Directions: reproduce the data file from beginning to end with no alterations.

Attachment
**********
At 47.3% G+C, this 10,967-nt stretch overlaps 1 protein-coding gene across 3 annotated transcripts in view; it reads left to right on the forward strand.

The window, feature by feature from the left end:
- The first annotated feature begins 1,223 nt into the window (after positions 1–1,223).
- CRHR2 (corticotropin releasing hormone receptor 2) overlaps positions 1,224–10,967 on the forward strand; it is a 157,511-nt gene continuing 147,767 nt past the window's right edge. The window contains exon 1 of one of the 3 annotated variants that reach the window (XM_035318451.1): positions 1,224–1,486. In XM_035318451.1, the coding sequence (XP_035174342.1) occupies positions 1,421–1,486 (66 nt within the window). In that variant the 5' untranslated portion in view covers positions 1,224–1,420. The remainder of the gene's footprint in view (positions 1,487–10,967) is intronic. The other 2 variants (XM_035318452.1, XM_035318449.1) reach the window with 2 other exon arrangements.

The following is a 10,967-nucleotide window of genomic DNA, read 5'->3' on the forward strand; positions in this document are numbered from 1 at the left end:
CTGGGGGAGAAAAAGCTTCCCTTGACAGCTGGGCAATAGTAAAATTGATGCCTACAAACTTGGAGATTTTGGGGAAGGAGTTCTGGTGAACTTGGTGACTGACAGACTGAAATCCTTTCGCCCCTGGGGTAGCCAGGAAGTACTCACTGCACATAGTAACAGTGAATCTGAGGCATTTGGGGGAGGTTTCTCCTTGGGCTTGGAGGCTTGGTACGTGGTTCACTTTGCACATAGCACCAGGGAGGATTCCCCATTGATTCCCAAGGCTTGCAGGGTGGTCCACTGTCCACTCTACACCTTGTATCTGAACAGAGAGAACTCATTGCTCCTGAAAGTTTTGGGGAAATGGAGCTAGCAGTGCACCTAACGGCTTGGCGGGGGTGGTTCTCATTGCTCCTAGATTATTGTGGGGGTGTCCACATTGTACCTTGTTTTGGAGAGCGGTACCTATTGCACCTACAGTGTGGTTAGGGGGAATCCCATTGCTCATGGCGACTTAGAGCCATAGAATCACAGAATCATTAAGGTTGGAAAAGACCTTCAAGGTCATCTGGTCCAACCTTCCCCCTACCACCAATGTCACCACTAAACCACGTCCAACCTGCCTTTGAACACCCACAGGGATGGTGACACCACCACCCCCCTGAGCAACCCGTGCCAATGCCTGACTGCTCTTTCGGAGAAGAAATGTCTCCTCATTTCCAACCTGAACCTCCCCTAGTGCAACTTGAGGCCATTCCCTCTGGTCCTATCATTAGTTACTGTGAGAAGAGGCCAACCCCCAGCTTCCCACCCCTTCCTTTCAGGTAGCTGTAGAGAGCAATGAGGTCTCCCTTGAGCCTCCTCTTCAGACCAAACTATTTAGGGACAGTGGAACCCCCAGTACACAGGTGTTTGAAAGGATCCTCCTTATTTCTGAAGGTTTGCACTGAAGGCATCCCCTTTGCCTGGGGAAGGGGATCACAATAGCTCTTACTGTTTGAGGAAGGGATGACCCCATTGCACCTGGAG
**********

At 47.3% G+C, this 10,967-nt stretch overlaps 1 protein-coding gene across 3 annotated transcripts in view; it reads left to right on the forward strand.

The window, feature by feature from the left end:
- The first annotated feature begins 1,223 nt into the window (after positions 1–1,223).
- CRHR2 (corticotropin releasing hormone receptor 2) overlaps positions 1,224–10,967 on the forward strand; it is a 157,511-nt gene continuing 147,767 nt past the window's right edge. The window contains exon 1 of one of the 3 annotated variants that reach the window (XM_035318451.1): positions 1,224–1,486. In XM_035318451.1, the coding sequence (XP_035174342.1) occupies positions 1,421–1,486 (66 nt within the window). In that variant the 5' untranslated portion in view covers positions 1,224–1,420. The remainder of the gene's footprint in view (positions 1,487–10,967) is intronic. The other 2 variants (XM_035318452.1, XM_035318449.1) reach the window with 2 other exon arrangements.

The following is a 10,967-nucleotide window of genomic DNA, read 5'->3' on the forward strand; positions in this document are numbered from 1 at the left end:
CTGGGGGAGAAAAAGCTTCCCTTGACAGCTGGGCAATAGTAAAATTGATGCCTACAAACTTGGAGATTTTGGGGAAGGAGTTCTGGTGAACTTGGTGACTGACAGACTGAAATCCTTTCGCCCCTGGGGTAGCCAGGAAGTACTCACTGCACATAGTAACAGTGAATCTGAGGCATTTGGGGGAGGTTTCTCCTTGGGCTTGGAGGCTTGGTACGTGGTTCACTTTGCACATAGCACCAGGGAGGATTCCCCATTGATTCCCAAGGCTTGCAGGGTGGTCCACTGTCCACTCTACACCTTGTATCTGAACAGAGAGAACTCATTGCTCCTGAAAGTTTTGGGGAAATGGAGCTAGCAGTGCACCTAACGGCTTGGCGGGGGTGGTTCTCATTGCTCCTAGATTATTGTGGGGGTGTCCACATTGTACCTTGTTTTGGAGAGCGGTACCTATTGCACCTACAGTGTGGTTAGGGGGAATCCCATTGCTCATGGCGACTTAGAGCCATAGAATCACAGAATCATTAAGGTTGGAAAAGACCTTCAAGGTCATCTGGTCCAACCTTCCCCCTACCACCAATGTCACCACTAAACCACGTCCAACCTGCCTTTGAACACCCACAGGGATGGTGACACCACCACCCCCCTGAGCAACCCGTGCCAATGCCTGACTGCTCTTTCGGAGAAGAAATGTCTCCTCATTTCCAACCTGAACCTCCCCTAGTGCAACTTGAGGCCATTCCCTCTGGTCCTATCATTAGTTACTGTGAGAAGAGGCCAACCCCCAGCTTCCCACCCCTTCCTTTCAGGTAGCTGTAGAGAGCAATGAGGTCTCCCTTGAGCCTCCTCTTCAGACCAAACTATTTAGGGACAGTGGAACCCCCAGTACACAGGTGTTTGAAAGGATCCTCCTTATTTCTGAAGGTTTGCACTGAAGGCATCCCCTTTGCCTGGGGAAGGGGATCACAATAGCTCTTACTGTTTGAGGAAGGGATGACCCCATTGCACCTGGAG